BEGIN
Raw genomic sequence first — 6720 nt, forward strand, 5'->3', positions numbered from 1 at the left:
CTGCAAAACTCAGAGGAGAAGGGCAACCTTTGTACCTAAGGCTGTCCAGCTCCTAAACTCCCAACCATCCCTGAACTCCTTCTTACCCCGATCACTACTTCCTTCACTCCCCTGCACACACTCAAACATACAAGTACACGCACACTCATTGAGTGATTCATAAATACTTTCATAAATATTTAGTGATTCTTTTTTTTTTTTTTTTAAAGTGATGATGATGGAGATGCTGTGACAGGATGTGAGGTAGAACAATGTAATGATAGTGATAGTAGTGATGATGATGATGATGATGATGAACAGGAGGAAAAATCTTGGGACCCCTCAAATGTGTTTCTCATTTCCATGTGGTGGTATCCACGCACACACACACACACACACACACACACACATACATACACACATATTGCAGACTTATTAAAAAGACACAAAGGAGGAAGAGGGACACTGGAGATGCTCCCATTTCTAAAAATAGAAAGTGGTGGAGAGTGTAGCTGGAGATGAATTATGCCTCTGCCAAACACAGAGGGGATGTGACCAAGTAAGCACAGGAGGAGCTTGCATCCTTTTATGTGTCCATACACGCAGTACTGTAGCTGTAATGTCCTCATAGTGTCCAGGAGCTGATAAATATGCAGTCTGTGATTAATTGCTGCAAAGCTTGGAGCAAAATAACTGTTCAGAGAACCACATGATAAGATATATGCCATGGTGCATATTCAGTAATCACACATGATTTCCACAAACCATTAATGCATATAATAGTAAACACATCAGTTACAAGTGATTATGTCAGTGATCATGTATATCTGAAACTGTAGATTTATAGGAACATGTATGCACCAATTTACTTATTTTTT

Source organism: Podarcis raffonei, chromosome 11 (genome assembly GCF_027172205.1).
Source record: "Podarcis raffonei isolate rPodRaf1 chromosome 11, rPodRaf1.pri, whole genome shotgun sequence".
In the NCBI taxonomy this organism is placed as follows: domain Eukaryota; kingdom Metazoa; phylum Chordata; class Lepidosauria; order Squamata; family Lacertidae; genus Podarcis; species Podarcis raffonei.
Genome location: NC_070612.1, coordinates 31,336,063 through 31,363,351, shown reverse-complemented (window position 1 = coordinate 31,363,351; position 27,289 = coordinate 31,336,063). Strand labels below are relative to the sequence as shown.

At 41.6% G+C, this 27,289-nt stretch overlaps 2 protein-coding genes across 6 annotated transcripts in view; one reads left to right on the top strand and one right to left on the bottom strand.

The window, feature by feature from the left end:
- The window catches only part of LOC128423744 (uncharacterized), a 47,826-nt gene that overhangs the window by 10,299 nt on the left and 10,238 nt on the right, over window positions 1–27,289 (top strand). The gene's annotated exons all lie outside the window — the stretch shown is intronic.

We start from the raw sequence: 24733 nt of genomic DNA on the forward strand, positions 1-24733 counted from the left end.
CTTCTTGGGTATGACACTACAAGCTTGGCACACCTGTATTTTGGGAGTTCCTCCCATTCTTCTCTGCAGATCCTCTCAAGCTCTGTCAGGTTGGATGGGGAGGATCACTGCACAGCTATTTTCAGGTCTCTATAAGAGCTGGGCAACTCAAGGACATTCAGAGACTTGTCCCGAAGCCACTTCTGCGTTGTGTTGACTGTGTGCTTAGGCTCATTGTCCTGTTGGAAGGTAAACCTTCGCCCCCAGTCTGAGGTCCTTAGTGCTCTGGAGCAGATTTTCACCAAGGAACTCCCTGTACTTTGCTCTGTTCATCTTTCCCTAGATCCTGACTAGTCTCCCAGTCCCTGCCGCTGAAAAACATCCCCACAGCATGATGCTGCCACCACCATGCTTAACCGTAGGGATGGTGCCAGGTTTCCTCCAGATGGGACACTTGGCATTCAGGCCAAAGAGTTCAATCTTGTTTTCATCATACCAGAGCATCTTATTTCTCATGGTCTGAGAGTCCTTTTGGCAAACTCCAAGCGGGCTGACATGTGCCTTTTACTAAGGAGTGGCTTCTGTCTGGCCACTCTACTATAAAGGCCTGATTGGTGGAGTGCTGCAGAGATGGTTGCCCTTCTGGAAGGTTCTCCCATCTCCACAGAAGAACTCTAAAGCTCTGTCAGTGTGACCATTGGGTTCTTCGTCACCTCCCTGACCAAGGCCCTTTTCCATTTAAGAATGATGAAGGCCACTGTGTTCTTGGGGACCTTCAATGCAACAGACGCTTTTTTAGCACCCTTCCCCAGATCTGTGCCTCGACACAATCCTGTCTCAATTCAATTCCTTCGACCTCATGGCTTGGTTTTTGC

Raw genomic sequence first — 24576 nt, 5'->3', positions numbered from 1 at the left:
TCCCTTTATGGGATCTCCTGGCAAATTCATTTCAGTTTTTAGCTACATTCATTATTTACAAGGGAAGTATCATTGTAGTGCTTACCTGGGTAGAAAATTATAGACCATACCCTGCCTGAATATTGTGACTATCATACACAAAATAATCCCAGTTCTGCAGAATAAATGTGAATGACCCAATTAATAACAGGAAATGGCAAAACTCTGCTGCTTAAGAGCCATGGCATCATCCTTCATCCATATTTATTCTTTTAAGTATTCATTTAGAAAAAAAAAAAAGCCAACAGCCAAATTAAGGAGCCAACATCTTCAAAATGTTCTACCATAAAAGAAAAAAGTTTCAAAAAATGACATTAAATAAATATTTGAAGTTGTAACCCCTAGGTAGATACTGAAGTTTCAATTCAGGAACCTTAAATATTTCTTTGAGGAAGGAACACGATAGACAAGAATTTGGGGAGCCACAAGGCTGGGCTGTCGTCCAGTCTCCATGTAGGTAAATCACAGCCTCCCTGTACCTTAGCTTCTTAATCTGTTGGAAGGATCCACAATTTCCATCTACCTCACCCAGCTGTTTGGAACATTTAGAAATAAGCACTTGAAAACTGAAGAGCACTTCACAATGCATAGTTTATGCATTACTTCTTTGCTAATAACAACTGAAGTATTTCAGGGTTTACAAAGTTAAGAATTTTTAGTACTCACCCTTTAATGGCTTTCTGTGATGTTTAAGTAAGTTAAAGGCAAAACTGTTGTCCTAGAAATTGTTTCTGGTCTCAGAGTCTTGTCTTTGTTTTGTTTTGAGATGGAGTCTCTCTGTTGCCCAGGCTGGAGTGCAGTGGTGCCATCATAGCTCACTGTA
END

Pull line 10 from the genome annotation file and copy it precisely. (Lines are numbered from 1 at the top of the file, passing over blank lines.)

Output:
We start from the raw sequence: 24733 nt of genomic DNA on the forward strand, positions 1-24733 counted from the left end.